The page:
Collective Identities in Andean America - cfp for Civilisations 60 (1)
Call for Papers Deadline:
Call for Papers
Civilisations vol. 60 (1)
Forthcoming spring 2011
Collective Identities in Andean America
Guest editors: Lydia Andrés and Matthieu Le Quang
Several populations live in Andean America (Venezuela, Colombia, Ecuador, Peru and Bolivia). These populations have variously been a focus of research in social sciences, which additionally have all too often tended to deal with the populations separately. This thematic issue aims to break with this intellectual habit. Developing different questions which all have in common to deal with ethnicity, this volume will privilege a multidisciplinary approach and revolve around three axes, in order to better grasp the complexities of ethnicity in Andean America.
1. Racism and Discrimination. Implicit and explicit discriminations based upon the idea of race frame the relations between groups and between individuals, and are a fundamental part of cultures and lives in Andean America. Even if diversity is recognized in all the countries evoked above, and if the populations of the different states recognize the existence of diverse ethnic groups, social sciences are forced to deal with local categories and distinctions made by populations in order to approach the reality and endurance of classifications and terminologies. And yet, the legacy of colonialism still plays here a very significant role: blacks, whites, mestizos, indigenous people. These are the images that frame the perception of the Other, and that feed racism and discrimination in carrying prejudices and stereotypes. What are the forms of racism that are here at play? How should ethnicity be understood in this context? How does such framework shape relations between individuals and between groups? What are the consequences of racism? In which contexts and how is racism manifested?
2. Social and Political Mobilizations. The emergence of ethnic movements, mostly indigenous, since the 1960s, gave a new wind to resistances that were sometimes centuries old, and also gave a new visibility to the situation of exclusion of numerous ethnic groups. If in the 1970s, ethnicity was the issue motivating many mobilizations, these social movements have played since then a particularly important role in the construction of ethnicities and in the related claims. Although a great amount of research has focused on the study of indigenous movements, it is important not to conceal other ethnically-oriented movements, for example Afro-American mobilizations. Important social movements have emerged since the 1980s, influencing national and local political agendas, and leading to a strong political participation in certain countries, with the creation of political instruments like the MAS-IPSP in Bolivia or the Pachakutik movement in Ecuador. What have been the results of such mobilizations at both the social and the political level? Have these mobilizations had an impact on the living conditions of the various ethnic groups involved? What have been the effects of the institutionalization of ethnic movements on the social and political scene? What conclusions can be drawn about the political participation of the various populations in Andean America?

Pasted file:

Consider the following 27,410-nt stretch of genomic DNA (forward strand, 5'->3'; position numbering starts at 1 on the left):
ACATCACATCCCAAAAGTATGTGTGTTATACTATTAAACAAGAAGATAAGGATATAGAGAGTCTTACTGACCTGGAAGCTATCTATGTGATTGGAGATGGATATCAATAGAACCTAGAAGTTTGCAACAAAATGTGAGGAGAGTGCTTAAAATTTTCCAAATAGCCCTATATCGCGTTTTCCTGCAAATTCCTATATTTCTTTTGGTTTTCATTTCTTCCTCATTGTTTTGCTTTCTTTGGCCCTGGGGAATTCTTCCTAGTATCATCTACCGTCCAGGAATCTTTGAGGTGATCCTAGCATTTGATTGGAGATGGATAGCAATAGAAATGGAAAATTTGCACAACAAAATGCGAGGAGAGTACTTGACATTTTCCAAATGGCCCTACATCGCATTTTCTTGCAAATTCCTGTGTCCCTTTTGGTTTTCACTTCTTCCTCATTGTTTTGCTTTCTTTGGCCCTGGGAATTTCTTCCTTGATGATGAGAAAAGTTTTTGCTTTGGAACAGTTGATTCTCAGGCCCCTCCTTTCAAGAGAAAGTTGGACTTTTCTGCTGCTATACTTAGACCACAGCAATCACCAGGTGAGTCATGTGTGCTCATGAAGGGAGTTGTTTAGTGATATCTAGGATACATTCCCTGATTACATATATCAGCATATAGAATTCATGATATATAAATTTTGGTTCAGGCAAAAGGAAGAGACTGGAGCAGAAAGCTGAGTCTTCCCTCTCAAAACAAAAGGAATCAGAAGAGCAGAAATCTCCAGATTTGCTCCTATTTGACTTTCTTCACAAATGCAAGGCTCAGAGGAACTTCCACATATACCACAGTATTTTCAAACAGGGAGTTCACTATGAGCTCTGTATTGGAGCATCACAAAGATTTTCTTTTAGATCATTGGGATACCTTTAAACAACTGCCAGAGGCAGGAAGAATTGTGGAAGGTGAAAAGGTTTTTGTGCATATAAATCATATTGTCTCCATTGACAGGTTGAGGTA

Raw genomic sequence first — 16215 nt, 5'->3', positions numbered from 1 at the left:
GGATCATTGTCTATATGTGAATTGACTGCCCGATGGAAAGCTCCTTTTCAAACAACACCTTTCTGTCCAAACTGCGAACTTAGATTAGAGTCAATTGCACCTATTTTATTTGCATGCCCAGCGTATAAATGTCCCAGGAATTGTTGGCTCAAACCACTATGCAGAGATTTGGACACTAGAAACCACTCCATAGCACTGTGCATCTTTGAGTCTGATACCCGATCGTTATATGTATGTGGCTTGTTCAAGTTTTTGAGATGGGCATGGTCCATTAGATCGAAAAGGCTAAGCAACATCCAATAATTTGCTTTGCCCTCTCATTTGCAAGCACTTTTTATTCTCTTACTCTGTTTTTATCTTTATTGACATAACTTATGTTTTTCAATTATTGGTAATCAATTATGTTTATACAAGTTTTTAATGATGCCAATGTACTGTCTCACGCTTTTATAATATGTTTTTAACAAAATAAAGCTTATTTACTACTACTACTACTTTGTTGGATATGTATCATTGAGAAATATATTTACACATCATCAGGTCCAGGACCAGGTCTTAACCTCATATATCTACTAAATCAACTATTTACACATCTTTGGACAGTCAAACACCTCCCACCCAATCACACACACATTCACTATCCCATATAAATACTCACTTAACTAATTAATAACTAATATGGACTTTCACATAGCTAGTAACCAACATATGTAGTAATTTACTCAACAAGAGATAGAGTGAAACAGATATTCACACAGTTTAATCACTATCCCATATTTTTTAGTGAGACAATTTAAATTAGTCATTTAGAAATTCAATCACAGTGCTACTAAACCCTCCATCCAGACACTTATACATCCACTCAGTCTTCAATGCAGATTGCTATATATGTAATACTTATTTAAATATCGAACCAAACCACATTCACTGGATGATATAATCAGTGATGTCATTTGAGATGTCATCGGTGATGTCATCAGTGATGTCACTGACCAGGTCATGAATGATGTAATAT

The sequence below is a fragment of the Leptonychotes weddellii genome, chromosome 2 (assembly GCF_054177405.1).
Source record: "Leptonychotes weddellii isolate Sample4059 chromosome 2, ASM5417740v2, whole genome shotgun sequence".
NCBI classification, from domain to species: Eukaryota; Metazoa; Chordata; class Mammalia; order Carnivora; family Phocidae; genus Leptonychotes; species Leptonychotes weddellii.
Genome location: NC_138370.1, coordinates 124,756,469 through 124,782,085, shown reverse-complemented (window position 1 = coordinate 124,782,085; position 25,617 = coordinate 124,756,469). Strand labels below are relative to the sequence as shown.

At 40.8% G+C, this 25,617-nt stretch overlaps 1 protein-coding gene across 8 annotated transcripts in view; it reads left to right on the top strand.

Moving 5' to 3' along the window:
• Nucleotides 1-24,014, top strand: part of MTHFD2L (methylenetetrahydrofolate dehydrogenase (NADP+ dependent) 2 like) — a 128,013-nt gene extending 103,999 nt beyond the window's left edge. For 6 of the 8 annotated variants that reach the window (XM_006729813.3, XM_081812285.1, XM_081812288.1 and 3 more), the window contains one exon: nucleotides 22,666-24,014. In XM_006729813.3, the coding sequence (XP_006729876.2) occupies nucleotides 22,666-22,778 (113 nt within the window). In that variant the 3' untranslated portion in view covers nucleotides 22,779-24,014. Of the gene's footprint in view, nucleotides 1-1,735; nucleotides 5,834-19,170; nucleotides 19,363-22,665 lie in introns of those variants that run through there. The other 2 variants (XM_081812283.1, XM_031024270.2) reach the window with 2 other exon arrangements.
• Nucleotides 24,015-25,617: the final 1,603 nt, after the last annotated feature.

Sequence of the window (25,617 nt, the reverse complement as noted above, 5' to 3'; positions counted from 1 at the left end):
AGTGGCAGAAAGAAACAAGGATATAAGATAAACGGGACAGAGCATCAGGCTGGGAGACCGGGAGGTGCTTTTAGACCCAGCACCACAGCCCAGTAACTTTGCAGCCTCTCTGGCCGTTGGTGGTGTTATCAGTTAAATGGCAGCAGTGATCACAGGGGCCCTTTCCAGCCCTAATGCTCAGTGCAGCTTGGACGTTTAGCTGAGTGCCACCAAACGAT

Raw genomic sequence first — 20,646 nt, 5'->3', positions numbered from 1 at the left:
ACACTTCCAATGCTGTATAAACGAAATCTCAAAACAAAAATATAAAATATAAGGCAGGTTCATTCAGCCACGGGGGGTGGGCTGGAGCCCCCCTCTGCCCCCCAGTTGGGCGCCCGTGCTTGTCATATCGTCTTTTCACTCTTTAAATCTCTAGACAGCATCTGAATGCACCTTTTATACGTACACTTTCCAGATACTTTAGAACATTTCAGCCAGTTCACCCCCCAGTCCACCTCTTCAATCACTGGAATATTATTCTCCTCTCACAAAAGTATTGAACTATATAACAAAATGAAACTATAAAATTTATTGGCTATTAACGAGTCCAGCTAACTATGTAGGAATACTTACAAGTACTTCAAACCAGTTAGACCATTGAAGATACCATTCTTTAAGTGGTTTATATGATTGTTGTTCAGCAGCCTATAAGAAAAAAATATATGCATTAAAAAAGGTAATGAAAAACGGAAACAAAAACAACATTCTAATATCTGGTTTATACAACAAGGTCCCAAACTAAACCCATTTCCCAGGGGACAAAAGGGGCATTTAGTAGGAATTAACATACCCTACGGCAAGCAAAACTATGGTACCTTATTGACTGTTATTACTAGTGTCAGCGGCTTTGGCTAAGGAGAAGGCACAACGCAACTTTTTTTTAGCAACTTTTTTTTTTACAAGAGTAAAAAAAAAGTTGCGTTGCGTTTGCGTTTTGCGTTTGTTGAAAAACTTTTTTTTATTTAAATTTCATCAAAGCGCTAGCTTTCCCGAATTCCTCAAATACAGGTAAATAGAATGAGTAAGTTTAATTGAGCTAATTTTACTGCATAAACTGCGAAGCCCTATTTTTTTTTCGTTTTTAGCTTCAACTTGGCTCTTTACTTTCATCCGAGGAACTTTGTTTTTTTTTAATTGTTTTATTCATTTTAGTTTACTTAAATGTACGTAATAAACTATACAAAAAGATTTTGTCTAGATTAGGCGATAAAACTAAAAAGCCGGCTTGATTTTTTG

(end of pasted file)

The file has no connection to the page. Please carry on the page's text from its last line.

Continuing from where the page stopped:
3. Migration. Migration is a phenomenon that has existed for long in Andean America, but that has received more attention in the last few years, especially because of the impact of migrations from countries of the South on the economies of countries in the North. As a consequence, internal migrations in Andean countries has received much less attention. In this issue, we will address the question of internal and intra-regional migrations, and explore the relations existing between migrations and ethnic groups. Migrations lead to social and cultural changes in departure zones, transit zones and receiving societies. Are these types of change similar for the different ethnic groups? Who are the migrants? What are the differences between the migrations of an Otavaleño from Ecuador, an Aymara from Bolivia and a mestizo from Colombia? Where do these actors go and what do they do? What are the different reasons for these migrations? What are the consequences?
The contributions to this issue will promote a comparative approach between the different Andean populations, and will contribute to discuss theoretically the notions of identity and ethnicity, around which this issue of the journal intends to encourage more general debate.
Propositions of articles either in English or French (title + 250 words abstract) should be sent before the 18 January 2010 both to the editorial board of the journal (firstname.lastname@example.org and email@example.com) and to the guest editors of the journal issue, Lydia Andrés (firstname.lastname@example.org) and Matthieu Le Quang (email@example.com).
Civilisations is a peer-reviewed journal of anthropology. Published continuously since 1951, it features articles in French and English in the various fields of anthropology, without regional or time limitations. Revived in 2002 with a new editorial board and a new subtitle (Revue internationale d'anthropologie et de sciences humaines), Civilisations particularly encourage the submission of articles where anthropological approaches meet other social sciences, to better tackle processes of society making.
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